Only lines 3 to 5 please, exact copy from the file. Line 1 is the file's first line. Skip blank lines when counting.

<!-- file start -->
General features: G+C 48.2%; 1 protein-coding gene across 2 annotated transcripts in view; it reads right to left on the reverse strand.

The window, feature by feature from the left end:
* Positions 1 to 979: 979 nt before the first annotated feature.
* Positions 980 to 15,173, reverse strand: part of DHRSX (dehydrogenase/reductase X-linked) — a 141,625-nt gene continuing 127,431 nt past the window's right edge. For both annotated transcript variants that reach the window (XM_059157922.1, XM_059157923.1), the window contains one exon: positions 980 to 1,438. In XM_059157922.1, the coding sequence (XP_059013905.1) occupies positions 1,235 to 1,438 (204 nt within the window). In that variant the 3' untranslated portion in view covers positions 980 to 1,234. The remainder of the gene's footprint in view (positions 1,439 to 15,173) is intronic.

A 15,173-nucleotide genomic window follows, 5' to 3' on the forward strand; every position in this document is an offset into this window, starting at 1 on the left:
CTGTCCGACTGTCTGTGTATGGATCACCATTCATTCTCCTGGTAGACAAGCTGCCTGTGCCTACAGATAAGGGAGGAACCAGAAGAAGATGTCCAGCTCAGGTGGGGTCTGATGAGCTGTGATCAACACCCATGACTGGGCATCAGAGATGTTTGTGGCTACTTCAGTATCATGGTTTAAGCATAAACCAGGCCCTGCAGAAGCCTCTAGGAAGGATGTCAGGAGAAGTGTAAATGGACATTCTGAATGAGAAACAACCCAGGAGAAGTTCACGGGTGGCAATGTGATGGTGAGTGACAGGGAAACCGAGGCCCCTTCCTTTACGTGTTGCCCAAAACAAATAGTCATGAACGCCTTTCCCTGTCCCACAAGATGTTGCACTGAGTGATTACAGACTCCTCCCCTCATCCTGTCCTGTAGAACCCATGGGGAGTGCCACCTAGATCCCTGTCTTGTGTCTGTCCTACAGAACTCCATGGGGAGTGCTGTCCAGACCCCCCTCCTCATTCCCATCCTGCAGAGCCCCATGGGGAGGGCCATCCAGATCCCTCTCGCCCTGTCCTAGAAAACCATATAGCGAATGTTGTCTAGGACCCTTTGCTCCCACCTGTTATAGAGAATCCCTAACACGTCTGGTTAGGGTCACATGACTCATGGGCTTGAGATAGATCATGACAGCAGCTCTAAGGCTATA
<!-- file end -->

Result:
* Positions 1 to 979: 979 nt before the first annotated feature.
* Positions 980 to 15,173, reverse strand: part of DHRSX (dehydrogenase/reductase X-linked) — a 141,625-nt gene continuing 127,431 nt past the window's right edge. For both annotated transcript variants that reach the window (XM_059157922.1, XM_059157923.1), the window contains one exon: positions 980 to 1,438. In XM_059157922.1, the coding sequence (XP_059013905.1) occupies positions 1,235 to 1,438 (204 nt within the window). In that variant the 3' untranslated portion in view covers positions 980 to 1,234. The remainder of the gene's footprint in view (positions 1,439 to 15,173) is intronic.

A 15,173-nucleotide genomic window follows, 5' to 3' on the forward strand; every position in this document is an offset into this window, starting at 1 on the left: